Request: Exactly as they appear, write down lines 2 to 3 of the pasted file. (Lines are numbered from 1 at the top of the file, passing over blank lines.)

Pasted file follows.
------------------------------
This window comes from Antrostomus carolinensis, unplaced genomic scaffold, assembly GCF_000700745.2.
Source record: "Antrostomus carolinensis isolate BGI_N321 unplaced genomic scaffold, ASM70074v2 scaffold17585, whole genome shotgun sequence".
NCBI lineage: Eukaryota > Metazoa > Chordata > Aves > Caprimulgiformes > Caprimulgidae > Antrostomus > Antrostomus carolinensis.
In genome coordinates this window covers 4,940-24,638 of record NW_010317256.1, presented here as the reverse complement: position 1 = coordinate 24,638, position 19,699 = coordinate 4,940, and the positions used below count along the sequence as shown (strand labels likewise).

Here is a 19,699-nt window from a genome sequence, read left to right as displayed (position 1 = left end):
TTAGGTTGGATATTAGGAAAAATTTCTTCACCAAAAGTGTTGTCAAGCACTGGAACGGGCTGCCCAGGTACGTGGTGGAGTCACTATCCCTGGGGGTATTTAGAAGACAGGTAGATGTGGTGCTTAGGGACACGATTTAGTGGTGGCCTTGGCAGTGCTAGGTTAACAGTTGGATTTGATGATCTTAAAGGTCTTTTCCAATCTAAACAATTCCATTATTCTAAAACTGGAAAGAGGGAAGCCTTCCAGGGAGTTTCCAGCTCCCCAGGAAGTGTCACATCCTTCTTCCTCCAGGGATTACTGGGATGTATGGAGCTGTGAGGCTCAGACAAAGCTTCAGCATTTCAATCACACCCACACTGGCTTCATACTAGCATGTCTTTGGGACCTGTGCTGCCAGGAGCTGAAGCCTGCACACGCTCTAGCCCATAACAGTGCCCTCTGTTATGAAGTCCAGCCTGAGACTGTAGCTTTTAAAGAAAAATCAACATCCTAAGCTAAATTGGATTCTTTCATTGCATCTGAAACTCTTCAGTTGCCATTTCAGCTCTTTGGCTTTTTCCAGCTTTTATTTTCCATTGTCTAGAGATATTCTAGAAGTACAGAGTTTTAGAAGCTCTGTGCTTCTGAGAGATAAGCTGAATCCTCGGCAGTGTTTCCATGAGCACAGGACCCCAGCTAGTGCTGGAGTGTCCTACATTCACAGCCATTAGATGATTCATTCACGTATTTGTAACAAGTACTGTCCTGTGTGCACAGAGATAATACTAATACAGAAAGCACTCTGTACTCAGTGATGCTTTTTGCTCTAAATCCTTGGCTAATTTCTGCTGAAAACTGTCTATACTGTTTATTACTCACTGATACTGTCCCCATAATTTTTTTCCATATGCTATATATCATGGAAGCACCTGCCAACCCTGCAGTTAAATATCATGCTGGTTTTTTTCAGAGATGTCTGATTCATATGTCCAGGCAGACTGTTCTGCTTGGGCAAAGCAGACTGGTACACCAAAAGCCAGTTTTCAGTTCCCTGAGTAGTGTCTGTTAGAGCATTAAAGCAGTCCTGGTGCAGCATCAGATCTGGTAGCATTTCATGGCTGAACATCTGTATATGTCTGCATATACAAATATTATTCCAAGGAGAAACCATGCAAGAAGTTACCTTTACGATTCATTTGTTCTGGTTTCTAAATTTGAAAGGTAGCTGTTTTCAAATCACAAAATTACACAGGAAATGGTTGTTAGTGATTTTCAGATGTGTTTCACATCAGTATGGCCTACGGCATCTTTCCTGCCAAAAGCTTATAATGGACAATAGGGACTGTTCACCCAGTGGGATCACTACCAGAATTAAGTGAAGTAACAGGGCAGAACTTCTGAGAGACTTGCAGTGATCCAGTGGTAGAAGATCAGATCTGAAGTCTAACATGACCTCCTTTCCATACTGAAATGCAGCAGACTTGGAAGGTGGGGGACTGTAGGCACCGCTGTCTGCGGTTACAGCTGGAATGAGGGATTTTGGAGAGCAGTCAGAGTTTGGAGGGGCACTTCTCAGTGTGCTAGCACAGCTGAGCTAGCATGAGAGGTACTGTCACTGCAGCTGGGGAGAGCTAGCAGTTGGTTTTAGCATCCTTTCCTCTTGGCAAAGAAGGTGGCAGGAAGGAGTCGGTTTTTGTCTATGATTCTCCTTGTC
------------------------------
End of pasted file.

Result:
Source record: "Antrostomus carolinensis isolate BGI_N321 unplaced genomic scaffold, ASM70074v2 scaffold17585, whole genome shotgun sequence".
NCBI lineage: Eukaryota > Metazoa > Chordata > Aves > Caprimulgiformes > Caprimulgidae > Antrostomus > Antrostomus carolinensis.